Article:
The Little Sisters of the Poor stay grounded in the knowledge that they are carrying on the work of their foundress.
In 1839 St. Jeanne Jugan, a poor 47-year old working woman in post-revolutionary France, shared a small apartment with a friend. They took in an infirm, blind, elderly neighbor who had been left alone when her sister was dying in the hospital. Soon they began caring for other elderly, and girls from the neighborhood joined in providing care.
Katie Hoormann stepped up to the plate with the bases loaded. She waved the bat around and got set.
The young man who was the pitcher let an underhanded toss soar. Katie swung and made contact, driving in a run for the Little Sisters of the Poor residents' team. Applause erupted in the open-space auditorium.
"She's 96 years old," exclaimed a gentleman sitting in a chair, with his walker at his side.
After ruling in 2012 that certain aspects of the Affordable Care Act stand up to constitutional scrutiny, the Supreme Court's next dip into legal challenges to the law focuses on whether for-profit secular employers can claim religious rights protections from some provisions.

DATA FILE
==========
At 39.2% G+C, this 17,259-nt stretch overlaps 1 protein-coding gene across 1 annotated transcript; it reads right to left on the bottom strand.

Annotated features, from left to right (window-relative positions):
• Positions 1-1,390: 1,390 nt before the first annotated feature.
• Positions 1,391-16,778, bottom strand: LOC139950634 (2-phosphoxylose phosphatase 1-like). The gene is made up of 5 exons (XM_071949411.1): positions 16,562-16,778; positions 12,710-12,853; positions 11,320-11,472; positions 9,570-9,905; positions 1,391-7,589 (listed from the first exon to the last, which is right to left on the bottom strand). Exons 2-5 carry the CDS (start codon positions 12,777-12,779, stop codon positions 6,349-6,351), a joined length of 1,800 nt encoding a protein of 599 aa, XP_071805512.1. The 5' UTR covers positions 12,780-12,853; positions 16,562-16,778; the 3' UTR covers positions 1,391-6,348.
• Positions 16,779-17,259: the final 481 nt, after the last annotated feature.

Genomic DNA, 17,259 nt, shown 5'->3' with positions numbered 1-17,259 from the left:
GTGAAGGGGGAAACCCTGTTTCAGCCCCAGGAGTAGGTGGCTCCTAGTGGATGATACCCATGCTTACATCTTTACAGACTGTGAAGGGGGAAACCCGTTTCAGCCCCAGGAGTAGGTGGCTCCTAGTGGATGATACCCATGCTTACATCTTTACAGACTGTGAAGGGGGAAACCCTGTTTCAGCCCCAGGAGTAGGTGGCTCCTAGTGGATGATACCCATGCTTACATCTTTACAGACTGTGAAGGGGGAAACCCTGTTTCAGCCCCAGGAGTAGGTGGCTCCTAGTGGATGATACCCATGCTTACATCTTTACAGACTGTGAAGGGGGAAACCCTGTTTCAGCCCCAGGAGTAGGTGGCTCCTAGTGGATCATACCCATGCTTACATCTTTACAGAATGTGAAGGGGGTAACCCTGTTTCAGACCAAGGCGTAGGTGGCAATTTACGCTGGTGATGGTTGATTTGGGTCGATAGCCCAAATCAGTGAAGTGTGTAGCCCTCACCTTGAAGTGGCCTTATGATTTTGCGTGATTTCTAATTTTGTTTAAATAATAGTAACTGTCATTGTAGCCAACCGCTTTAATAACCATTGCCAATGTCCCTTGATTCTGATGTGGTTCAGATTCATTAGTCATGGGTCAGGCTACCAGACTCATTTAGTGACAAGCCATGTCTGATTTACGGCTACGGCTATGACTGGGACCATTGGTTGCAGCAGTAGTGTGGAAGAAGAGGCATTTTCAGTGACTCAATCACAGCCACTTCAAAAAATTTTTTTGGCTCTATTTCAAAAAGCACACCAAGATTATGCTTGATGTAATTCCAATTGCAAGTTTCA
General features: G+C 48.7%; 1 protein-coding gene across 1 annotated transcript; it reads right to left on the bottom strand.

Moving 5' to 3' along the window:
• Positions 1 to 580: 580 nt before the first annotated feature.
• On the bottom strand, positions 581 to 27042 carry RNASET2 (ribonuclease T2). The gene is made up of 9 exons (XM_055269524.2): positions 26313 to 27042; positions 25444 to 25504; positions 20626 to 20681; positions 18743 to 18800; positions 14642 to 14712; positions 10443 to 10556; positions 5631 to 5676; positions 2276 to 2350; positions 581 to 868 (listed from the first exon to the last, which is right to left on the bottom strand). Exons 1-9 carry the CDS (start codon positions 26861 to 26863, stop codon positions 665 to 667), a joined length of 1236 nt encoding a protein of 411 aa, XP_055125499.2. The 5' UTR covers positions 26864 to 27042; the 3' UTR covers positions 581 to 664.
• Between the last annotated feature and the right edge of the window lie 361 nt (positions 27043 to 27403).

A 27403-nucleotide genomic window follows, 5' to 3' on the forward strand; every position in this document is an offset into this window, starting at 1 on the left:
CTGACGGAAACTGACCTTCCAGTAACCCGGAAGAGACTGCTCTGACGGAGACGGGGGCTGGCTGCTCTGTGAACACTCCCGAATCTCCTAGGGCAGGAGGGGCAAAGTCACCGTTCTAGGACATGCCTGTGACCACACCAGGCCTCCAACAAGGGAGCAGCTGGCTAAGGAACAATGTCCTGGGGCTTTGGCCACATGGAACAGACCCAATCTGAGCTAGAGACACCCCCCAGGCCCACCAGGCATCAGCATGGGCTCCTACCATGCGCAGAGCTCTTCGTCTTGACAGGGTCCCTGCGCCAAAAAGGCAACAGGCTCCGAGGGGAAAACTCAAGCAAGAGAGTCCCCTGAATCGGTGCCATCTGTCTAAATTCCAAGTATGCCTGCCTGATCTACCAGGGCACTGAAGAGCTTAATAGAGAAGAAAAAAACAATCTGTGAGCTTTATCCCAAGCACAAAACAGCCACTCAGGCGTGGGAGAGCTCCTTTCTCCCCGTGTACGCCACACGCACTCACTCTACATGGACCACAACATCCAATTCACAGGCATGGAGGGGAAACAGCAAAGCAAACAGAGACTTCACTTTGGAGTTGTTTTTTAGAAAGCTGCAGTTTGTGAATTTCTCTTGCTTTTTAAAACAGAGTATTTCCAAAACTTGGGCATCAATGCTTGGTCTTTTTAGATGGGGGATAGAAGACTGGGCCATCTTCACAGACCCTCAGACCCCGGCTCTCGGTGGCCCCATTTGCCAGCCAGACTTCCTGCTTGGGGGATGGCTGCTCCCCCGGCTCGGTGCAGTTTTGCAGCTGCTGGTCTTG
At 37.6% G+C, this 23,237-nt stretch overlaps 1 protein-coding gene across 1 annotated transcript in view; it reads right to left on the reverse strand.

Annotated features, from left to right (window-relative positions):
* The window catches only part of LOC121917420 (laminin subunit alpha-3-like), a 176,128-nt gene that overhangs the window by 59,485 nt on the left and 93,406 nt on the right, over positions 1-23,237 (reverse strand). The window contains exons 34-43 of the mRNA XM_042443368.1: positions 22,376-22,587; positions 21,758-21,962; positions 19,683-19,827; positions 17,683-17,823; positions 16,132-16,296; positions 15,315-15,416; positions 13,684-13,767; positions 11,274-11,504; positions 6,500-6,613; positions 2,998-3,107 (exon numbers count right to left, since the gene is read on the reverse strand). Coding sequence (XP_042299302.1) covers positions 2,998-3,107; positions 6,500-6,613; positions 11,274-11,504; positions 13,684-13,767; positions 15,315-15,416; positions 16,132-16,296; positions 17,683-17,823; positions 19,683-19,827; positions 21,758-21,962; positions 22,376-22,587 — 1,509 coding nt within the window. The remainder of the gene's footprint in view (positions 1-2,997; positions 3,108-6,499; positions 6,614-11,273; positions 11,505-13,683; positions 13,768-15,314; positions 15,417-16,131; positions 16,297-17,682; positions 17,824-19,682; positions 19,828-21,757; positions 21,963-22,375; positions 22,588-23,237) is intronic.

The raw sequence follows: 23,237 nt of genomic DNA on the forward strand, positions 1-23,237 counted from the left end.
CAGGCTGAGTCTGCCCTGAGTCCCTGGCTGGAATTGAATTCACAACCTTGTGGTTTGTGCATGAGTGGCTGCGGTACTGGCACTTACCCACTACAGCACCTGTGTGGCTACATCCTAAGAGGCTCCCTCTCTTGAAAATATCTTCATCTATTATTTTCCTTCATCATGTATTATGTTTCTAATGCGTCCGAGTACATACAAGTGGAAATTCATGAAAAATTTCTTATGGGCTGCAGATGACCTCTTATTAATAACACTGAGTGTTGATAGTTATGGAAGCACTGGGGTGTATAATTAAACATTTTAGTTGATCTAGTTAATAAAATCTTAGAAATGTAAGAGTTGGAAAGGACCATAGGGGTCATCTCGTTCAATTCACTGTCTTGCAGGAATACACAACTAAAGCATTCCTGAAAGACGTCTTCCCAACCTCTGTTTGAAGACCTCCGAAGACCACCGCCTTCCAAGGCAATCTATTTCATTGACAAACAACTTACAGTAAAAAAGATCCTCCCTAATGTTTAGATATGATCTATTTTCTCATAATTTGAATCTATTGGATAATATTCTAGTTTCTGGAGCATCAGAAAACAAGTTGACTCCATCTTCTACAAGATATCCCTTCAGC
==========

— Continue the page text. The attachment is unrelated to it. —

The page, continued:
Arts-and-crafts retailer Hobby Lobby has filed a brief with the U.S. Supreme Court seeking protection from a federal mandate that requires coverage of contraceptives in workers' health insurance plans.
The brief, filed Feb. 10, called the mandate "one of the most straightforward violations ... this court is likely to see" of a 1993 law preserving the free exercise of faith.
WASHINGTON -- The Supreme Court is involved in two types of issues related to claims by employers who say they should not have to provide coverage of contraceptives in their workers' health insurance plans because this violates the employers' faith-based moral objections.
Both matters revolve around requirements in the Affordable Care Act that employer-provided health insurance include coverage of contraceptives, sterilizations and abortifacients.
WEST PALM BEACH, Fla. -- In the midst of their New Year's Eve celebration with low-income elderly residents, the Baltimore-based Little Sisters of the Poor learned that the Supreme Court issued an injunction temporarily protecting them from the Affordable Care Act's contraceptive mandate.